We continued our search, close together, well drilled. We were all deep in our own little worlds. These searches are really very mundane, systematic processes. You had to stay alert. I knew from bitter experience how easy it was to miss something. One step, two step, one step two step, concentrating became harder and harder as the night continued. I looked to my right. Pete was almost invisible and I beckoned him in a bit closer. The minutes passed into hours. The wind persisted.

Over the years I had spent a lot of time in this area, recently being accompanied by Jack, my young Collie, my best mate. In real life I was, amongst other things, a passionate photographer and would often bivvy (light weight camp) up here on The Fell overnight with Jack, on location and ready to take advantage of the stunning early morning light.

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High Street Summit


My mind drifted back to last summer, a distant memory now. I remember walking off the Fell one morning, our shoot complete. We had bivvied near High Street summit and were now making our way off down to Nan Bield Pass, to continue past Small Water and back to Mardale Head to my van. It was very misty with almost zero visibility. My pack was heavy with all my bivvy and photography gear and I rested for a couple of minutes on a rock. I gave Jack a biscuit but unusually he appeared more interested in something else out to the West. I could hear or see nothing unusual, but his finely honed sensors were operating at a much more advanced level than mine! His ears were erect and suddenly he rushed off into the mist making that curious noise that only he made when welcoming someone. I called him in vain but he was on a mission. Then out of the mist he trotted back with a friend, a very handsome Border Collie, a bitch. "Come on son!". He came and introduced his new friend. No collar, I assumed a farm dog. She was in great condition. Where on earth had she come from?

Then out of the mist I could see someone. Both the dogs looked intently towards the approaching figure. He was walking very strongly, carrying a shepherd`s crook and traditionally dressed. “Good girl Tess”. The Collie wagged her tail. Both Jack and Tess welcomed him. “Found a friend then Tess”, he said stroking Tess and Jack simultaneously. He looked at me. “Hi lad, fine dog, not much of a morning eh?”. We chatted for a while. He was a local shepherd farming in Kentmere. Been farming for as long as he could remember, learning his craft from his grand father and father. He clearly loved his Collie and unusually for owners of working dogs, showed a lot of overt affection to her. He wanted to confirm we were ok as he often found walkers up here who were lost. I reassured him we were fine and after a brief conversation about Hefted flocks and the future of hill farming they both disappeared into the mist, turning briefly with a cheery - “Tek care lad”. Jack looked on intently, he clearly had eyes for Tess!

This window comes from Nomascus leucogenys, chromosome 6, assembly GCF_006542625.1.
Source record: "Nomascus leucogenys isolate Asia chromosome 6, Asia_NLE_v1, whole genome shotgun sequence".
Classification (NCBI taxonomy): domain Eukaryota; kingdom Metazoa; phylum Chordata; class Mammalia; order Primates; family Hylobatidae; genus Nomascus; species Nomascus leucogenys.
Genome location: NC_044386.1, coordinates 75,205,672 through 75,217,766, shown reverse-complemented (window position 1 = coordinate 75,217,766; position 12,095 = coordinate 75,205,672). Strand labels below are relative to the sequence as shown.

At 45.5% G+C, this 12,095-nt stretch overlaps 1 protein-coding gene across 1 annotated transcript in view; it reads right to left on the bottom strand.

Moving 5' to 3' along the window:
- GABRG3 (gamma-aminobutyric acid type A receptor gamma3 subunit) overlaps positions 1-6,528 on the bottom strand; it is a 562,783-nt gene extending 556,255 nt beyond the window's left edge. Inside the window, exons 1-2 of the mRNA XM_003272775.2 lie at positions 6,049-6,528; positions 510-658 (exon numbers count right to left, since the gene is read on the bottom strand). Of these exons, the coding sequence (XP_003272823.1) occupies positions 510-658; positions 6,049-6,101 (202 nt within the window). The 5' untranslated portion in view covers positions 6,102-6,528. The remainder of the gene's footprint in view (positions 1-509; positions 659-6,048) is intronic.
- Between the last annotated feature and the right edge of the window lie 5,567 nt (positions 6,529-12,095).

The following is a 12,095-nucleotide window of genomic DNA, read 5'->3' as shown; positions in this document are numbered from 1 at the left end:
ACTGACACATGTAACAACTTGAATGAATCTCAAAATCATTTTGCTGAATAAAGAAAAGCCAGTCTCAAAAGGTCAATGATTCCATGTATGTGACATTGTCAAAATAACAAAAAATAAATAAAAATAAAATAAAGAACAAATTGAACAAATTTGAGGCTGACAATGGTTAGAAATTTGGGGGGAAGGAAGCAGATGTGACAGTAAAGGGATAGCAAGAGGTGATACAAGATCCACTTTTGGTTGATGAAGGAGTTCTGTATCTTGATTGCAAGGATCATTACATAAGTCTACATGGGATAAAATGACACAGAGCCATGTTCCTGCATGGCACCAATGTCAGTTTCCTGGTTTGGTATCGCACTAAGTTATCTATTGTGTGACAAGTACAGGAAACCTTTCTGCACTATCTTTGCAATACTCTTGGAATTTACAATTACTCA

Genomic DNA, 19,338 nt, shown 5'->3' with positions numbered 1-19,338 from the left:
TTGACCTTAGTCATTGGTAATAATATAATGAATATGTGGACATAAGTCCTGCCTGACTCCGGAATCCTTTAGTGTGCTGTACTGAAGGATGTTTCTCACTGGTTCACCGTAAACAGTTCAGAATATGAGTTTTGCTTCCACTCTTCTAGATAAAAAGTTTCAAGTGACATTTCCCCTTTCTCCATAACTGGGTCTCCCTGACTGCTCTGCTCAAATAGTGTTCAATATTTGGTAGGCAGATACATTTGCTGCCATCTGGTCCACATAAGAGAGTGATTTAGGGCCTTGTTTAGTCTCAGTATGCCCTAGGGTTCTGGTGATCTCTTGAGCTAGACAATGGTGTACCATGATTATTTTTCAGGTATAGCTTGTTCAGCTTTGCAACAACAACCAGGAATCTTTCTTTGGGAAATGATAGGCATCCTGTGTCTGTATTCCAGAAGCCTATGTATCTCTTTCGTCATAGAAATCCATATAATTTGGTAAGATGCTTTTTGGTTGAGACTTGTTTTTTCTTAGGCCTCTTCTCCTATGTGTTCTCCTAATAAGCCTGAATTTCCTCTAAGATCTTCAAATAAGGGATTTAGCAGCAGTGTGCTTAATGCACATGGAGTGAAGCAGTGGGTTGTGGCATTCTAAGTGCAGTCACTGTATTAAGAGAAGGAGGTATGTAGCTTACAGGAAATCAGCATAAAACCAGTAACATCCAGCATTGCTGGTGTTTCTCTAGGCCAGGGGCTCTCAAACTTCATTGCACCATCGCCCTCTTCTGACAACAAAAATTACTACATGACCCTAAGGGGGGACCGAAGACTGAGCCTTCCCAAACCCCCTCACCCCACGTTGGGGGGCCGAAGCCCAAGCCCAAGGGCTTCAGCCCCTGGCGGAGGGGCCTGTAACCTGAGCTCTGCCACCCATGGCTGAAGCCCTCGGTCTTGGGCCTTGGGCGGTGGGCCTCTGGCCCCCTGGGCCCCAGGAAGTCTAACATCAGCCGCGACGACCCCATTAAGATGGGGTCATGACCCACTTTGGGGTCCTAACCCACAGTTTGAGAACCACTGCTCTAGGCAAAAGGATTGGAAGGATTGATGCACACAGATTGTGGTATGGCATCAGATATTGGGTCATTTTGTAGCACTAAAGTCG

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Jack boy.


´┐╝Another few hours passed and we had finished our second assigned search area. We radioed Base for further instructions, sheltering behind a small crag. Shortly a 3rd task was assigned and the well practised process started once again. Someone muttered, “The wife will kill me, we are supposed to go Christmas Shopping today”! One of the younger lads simply said “Bollocks to Christmas Shopping!" I shared his sentiment, at least for now!

Well, good news, we were now operating at a lower altitude in the valley and slightly sheltered from the utterly brutal North Easterly wind. All our food and water had gone, although there was no shortage of the latter amongst the saturated valley floor with the becks bursting at the seams! But we were all very hungry.

As we started our last line search, the Radio burst into life. I crouched down and answered. We were recalled!

We walked along Riggindale all content to remain in silence, cocooned in our own little worlds. From the Western shore of Haweswater we looked across to Mardale Head car park where we could see the welcoming lights of the Team bus! As we passed a stile I cheerily announced that I often photograph Adders over the wall there in the summer. Loads of them bask in the sun! No one answered, unable to find the energy to respond to such trivia! Well, I thought it was interesting!

We arrived back at Base by 1045hrs. The process of cleaning vehicles and kit started. Essential but all very routine. I arrived home at 1225hrs.

Somewhere in the distance I could hear a phone ringing. I eventually realised it was ours! I couldn`t remember coming to bed! I staggered downstairs. Jack welcomed me enthusiastically and after giving him a pat I answered the phone. I couldn`t find it at first, as usual strategically positioned under an array of cushions, magazines and assorted other junk! Why can`t people put the bloody phone back I muttered!